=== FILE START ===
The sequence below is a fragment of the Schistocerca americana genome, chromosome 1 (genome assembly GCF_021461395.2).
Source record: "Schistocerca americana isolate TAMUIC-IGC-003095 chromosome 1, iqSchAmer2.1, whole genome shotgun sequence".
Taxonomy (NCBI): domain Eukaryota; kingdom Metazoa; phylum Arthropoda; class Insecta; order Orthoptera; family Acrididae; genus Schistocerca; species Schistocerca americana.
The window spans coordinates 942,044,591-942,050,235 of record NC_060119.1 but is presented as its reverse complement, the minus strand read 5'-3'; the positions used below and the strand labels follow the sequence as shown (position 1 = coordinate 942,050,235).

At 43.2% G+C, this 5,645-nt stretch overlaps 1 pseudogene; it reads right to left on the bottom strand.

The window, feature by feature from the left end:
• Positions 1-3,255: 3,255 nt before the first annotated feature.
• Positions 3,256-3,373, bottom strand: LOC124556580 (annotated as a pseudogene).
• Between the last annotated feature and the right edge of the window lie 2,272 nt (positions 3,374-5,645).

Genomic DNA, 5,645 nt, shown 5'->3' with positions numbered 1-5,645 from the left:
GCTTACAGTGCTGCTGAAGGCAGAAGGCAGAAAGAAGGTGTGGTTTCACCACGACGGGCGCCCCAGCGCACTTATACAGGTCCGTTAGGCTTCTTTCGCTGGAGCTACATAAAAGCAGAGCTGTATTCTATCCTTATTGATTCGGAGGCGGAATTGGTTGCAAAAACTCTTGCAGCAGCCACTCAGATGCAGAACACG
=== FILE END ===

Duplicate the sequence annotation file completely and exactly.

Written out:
The sequence below is a fragment of the Schistocerca americana genome, chromosome 1 (genome assembly GCF_021461395.2).
Source record: "Schistocerca americana isolate TAMUIC-IGC-003095 chromosome 1, iqSchAmer2.1, whole genome shotgun sequence".
Taxonomy (NCBI): domain Eukaryota; kingdom Metazoa; phylum Arthropoda; class Insecta; order Orthoptera; family Acrididae; genus Schistocerca; species Schistocerca americana.
The window spans coordinates 942,044,591-942,050,235 of record NC_060119.1 but is presented as its reverse complement, the minus strand read 5'-3'; the positions used below and the strand labels follow the sequence as shown (position 1 = coordinate 942,050,235).

At 43.2% G+C, this 5,645-nt stretch overlaps 1 pseudogene; it reads right to left on the bottom strand.

The window, feature by feature from the left end:
• Positions 1-3,255: 3,255 nt before the first annotated feature.
• Positions 3,256-3,373, bottom strand: LOC124556580 (annotated as a pseudogene).
• Between the last annotated feature and the right edge of the window lie 2,272 nt (positions 3,374-5,645).

Genomic DNA, 5,645 nt, shown 5'->3' with positions numbered 1-5,645 from the left:
GCTTACAGTGCTGCTGAAGGCAGAAGGCAGAAAGAAGGTGTGGTTTCACCACGACGGGCGCCCCAGCGCACTTATACAGGTCCGTTAGGCTTCTTTCGCTGGAGCTACATAAAAGCAGAGCTGTATTCTATCCTTATTGATTCGGAGGCGGAATTGGTTGCAAAAACTCTTGCAGCAGCCACTCAGATGCAGAACACG